The Carnegie Institution for Science is a private, nonprofit organization headquartered in Washington, D.C., with six research departments throughout the U.S. Since its founding in 1902, the Carnegie Institution has been a pioneering force in basic scientific research. Carnegie scientists are leaders in plant biology, developmental biology, astronomy, materials science, global ecology, and Earth and planetary science.

Ian Thompson | EurekAlert!
Further information:
http://www.carnegiescience.edu

More articles from Physics and Astronomy:

nachricht New NASA study improves search for habitable worlds
20.10.2017 | NASA/Goddard Space Flight Center

nachricht Physics boosts artificial intelligence methods
19.10.2017 | California Institute of Technology

All articles from Physics and Astronomy >>>

The most recent press releases about innovation >>>

Die letzten 5 Focus-News des innovations-reports im Überblick:

Im Focus: Neutron star merger directly observed for the first time

University of Maryland researchers contribute to historic detection of gravitational waves and light created by event

On August 17, 2017, at 12:41:04 UTC, scientists made the first direct observation of a merger between two neutron stars--the dense, collapsed cores that remain...

Im Focus: Breaking: the first light from two neutron stars merging

Seven new papers describe the first-ever detection of light from a gravitational wave source. The event, caused by two neutron stars colliding and merging together, was dubbed GW170817 because it sent ripples through space-time that reached Earth on 2017 August 17. Around the world, hundreds of excited astronomers mobilized quickly and were able to observe the event using numerous telescopes, providing a wealth of new data.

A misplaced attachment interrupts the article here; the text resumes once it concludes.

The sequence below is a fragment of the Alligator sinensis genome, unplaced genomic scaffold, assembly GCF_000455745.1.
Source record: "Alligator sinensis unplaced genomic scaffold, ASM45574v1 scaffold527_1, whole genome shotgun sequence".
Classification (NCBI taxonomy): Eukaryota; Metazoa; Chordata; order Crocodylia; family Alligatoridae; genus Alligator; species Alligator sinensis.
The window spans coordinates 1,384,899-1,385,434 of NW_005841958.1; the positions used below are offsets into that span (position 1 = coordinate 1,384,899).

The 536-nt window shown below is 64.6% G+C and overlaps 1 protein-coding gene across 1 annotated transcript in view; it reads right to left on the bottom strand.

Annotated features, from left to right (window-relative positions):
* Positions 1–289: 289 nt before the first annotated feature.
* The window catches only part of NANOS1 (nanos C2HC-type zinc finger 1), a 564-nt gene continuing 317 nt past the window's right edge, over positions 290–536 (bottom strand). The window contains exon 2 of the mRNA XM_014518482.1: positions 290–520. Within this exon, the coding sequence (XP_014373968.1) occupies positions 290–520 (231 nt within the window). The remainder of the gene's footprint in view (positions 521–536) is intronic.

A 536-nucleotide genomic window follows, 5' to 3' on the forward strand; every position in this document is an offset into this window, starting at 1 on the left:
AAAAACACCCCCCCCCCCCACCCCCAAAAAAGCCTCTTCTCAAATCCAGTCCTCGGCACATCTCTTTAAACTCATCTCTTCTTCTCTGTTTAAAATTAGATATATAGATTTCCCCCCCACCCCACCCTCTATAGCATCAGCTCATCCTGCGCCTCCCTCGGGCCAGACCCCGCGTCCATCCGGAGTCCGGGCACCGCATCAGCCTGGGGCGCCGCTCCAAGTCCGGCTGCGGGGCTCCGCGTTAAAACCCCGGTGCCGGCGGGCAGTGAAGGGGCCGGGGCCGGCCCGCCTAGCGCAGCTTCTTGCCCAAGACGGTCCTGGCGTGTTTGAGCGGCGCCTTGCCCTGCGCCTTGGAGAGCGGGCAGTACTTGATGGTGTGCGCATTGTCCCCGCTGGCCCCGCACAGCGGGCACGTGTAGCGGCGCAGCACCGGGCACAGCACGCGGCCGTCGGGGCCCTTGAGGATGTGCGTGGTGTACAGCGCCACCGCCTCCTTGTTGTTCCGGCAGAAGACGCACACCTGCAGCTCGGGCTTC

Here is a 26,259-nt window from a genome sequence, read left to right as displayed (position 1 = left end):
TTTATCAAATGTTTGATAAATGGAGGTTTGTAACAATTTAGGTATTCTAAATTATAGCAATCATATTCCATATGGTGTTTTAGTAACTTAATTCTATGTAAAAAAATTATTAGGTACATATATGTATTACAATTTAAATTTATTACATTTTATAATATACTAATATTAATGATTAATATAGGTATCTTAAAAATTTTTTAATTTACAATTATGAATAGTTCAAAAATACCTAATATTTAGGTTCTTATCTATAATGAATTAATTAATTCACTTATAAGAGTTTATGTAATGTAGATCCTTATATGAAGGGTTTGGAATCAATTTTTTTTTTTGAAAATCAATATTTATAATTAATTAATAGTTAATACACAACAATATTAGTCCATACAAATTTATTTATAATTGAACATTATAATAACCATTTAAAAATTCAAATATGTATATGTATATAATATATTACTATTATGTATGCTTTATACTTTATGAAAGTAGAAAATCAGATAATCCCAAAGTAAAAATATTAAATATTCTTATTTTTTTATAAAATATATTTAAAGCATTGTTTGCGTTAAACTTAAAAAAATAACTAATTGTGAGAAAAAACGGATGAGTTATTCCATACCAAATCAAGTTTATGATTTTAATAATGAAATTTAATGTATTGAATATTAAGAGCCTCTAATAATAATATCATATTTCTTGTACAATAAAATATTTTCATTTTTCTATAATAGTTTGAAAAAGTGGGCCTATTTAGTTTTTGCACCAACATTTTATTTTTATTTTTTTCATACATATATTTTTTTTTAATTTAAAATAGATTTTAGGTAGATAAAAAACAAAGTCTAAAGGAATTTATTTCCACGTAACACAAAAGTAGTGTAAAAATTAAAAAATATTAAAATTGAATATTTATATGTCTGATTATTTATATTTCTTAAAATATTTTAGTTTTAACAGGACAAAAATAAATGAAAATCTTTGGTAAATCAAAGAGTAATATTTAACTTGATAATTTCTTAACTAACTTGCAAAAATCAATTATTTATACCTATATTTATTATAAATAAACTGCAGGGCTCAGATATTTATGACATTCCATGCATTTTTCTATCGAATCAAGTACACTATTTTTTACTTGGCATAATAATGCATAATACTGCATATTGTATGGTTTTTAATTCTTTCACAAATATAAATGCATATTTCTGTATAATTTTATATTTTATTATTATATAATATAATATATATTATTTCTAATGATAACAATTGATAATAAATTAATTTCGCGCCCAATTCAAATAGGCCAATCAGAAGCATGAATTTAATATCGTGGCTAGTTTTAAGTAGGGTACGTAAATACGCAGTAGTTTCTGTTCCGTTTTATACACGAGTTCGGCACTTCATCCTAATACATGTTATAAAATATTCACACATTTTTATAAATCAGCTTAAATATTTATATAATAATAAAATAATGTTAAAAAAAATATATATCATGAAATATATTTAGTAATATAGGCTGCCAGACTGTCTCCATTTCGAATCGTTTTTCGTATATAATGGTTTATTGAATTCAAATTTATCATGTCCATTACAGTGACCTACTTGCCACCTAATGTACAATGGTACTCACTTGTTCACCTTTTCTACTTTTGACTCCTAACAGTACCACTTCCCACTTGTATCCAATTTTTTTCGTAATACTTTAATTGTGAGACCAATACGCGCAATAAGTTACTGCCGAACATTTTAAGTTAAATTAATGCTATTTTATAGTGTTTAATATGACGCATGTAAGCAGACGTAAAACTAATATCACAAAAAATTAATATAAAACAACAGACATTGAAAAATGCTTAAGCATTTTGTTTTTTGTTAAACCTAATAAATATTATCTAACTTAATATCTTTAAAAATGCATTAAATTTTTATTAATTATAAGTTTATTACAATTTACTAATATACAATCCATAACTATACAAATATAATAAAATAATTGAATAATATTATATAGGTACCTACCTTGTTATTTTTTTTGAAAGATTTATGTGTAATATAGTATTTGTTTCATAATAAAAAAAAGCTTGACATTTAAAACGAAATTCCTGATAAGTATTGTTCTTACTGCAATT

Previous detections of gravitational waves have all involved the merger of two black holes, a feat that won the 2017 Nobel Prize in Physics earlier this month....

Im Focus: Smart sensors for efficient processes

Material defects in end products can quickly result in failures in many areas of industry, and have a massive impact on the safe use of their products. This is why, in the field of quality assurance, intelligent, nondestructive sensor systems play a key role. They allow testing components and parts in a rapid and cost-efficient manner without destroying the actual product or changing its surface. Experts from the Fraunhofer IZFP in Saarbrücken will be presenting two exhibits at the Blechexpo in Stuttgart from 7–10 November 2017 that allow fast, reliable, and automated characterization of materials and detection of defects (Hall 5, Booth 5306).

When quality testing uses time-consuming destructive test methods, it can result in enormous costs due to damaging or destroying the products. And given that...

Im Focus: Cold molecules on collision course

Using a new cooling technique MPQ scientists succeed at observing collisions in a dense beam of cold and slow dipolar molecules.

How do chemical reactions proceed at extremely low temperatures? The answer requires the investigation of molecular samples that are cold, dense, and slow at...

Im Focus: Shrinking the proton again!

Scientists from the Max Planck Institute of Quantum Optics, using high precision laser spectroscopy of atomic hydrogen, confirm the surprisingly small value of the proton radius determined from muonic hydrogen.

It was one of the breakthroughs of the year 2010: Laser spectroscopy of muonic hydrogen resulted in a value for the proton charge radius that was significantly...

All Focus news of the innovation-report >>>

Anzeige

Anzeige

Event News

ASEAN Member States discuss the future role of renewable energy

17.10.2017 | Event News

World Health Summit 2017: International experts set the course for the future of Global Health

10.10.2017 | Event News

Climate Engineering Conference 2017 Opens in Berlin

10.10.2017 | Event News

 
Latest News

Terahertz spectroscopy goes nano

20.10.2017 | Information Technology

Strange but true: Turning a material upside down can sometimes make it softer

20.10.2017 | Materials Sciences

NRL clarifies valley polarization for electronic and optoelectronic technologies

20.10.2017 | Interdisciplinary Research

VideoLinks
B2B-VideoLinks
More VideoLinks >>>